Indymac further warned that if its level of deposit liquidity was reduced in this way, the bank anticipated that it would reduce its assets and, most likely, curtail its lending activities.
Senator Charles Schumer (D-NY) would later point out that brokered deposits made up more than 37 percent of Indymac's total deposits and ask the Federal Deposit Insurance Corporation (FDIC) whether it had considered ordering Indy Mac to reduce its reliance on these deposits.
The FDIC kept some of the assets and liabilities that it could not sell in a holding entity known as Indy Mac Federal Bank, which would be slowly wound down.
In 1997, Countrywide spun off Indy Mac as an independent company run by Mike Perry, who remained its CEO until the downfall of the bank in July 2008.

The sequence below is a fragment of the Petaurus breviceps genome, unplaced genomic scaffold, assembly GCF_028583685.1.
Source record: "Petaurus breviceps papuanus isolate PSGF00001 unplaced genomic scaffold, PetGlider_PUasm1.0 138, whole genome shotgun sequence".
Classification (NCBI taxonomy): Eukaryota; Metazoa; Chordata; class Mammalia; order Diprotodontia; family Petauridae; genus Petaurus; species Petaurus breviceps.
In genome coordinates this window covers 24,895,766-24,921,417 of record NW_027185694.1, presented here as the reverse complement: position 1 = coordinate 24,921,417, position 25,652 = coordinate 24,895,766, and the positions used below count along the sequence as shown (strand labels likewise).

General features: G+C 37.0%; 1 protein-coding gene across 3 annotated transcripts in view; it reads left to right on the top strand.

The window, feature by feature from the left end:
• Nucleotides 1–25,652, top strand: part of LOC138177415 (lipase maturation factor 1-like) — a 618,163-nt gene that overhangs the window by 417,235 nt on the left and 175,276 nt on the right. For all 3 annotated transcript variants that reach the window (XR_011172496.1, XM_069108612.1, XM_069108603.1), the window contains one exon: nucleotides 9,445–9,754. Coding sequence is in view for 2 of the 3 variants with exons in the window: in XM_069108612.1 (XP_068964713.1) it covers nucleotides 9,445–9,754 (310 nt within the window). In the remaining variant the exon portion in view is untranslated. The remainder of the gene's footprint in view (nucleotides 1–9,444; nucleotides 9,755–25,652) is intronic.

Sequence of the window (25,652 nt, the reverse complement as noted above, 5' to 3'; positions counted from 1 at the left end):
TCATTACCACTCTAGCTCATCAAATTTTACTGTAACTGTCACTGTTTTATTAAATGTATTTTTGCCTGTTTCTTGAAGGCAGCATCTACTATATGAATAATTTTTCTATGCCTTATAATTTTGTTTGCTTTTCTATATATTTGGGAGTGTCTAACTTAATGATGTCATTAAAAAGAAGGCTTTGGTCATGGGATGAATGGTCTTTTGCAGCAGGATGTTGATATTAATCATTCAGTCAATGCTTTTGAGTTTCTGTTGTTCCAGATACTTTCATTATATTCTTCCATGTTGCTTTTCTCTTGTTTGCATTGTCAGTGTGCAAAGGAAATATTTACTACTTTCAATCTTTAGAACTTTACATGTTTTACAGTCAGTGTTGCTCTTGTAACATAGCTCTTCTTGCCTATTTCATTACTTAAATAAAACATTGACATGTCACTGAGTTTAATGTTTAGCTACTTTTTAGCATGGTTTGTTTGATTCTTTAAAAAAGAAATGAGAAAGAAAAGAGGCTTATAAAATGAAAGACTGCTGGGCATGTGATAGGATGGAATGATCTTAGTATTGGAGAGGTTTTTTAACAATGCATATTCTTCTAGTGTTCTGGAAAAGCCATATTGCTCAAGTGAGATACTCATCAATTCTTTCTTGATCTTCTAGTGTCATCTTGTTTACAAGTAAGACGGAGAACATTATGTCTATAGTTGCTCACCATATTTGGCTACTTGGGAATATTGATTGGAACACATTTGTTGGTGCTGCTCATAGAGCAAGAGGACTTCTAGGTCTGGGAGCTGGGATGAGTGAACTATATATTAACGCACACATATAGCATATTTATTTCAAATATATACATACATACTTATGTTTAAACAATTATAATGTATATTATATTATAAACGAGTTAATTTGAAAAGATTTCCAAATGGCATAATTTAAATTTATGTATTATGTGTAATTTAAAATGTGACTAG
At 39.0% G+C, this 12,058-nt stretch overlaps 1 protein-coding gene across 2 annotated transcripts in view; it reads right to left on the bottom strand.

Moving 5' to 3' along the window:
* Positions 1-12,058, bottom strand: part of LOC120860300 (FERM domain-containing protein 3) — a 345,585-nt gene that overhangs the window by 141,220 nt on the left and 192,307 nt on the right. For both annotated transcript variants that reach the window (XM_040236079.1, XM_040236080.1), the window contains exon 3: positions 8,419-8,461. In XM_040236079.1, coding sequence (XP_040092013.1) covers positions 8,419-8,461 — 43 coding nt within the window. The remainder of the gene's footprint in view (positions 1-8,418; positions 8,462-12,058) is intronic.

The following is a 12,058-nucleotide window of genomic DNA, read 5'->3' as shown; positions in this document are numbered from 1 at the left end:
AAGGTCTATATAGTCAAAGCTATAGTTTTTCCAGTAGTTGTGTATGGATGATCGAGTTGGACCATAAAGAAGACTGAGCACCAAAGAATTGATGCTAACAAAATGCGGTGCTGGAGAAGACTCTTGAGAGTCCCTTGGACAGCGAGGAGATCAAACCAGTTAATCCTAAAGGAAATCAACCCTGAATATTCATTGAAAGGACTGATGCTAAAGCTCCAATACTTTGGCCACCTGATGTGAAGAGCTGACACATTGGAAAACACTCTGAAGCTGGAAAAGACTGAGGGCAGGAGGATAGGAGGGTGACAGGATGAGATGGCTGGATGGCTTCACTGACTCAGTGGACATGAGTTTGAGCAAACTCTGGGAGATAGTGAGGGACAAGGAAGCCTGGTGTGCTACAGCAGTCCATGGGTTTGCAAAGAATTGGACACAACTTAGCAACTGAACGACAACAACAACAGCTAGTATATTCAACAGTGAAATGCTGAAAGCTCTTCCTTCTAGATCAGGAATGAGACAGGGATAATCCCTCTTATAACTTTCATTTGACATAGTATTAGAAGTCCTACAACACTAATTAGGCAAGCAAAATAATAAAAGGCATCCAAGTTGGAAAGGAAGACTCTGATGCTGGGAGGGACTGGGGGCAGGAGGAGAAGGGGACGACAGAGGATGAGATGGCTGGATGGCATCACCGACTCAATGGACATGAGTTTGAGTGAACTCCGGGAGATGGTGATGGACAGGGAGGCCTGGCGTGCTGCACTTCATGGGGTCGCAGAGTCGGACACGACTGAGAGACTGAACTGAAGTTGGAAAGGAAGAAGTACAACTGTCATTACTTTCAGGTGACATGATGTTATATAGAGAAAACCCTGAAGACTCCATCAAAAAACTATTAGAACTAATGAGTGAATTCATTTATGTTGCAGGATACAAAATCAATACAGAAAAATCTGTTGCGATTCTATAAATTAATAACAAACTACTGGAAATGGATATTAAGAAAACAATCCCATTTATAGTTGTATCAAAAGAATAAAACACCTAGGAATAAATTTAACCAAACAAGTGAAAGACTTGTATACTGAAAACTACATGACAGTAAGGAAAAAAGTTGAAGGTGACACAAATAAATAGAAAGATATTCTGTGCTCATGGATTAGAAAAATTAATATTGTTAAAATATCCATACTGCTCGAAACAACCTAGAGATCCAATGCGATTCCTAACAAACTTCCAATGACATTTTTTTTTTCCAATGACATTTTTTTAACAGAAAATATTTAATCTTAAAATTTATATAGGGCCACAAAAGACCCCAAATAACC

"Mac" is an established contraction for "Mortgage Corporation", usually associated with Government sponsored entities such as "Freddie Mac" (Federal Home Loan Mortgage Corporation) and "Farmer Mac" (Federal Agricultural Mortgage Corporation).
Dividends on common shares had already been suspended for the first quarter of 2008, after being cut in half the previous quarter.
The company still had not secured a significant capital infusion nor found a ready buyer.
Indy Mac reported that during April 2008, Moody's and Standard & Poor's downgraded the ratings on a significant number of Mortgage-backed security (MBS) bonds including $160 million of those issued by Indymac and which the bank retained in its MBS portfolio.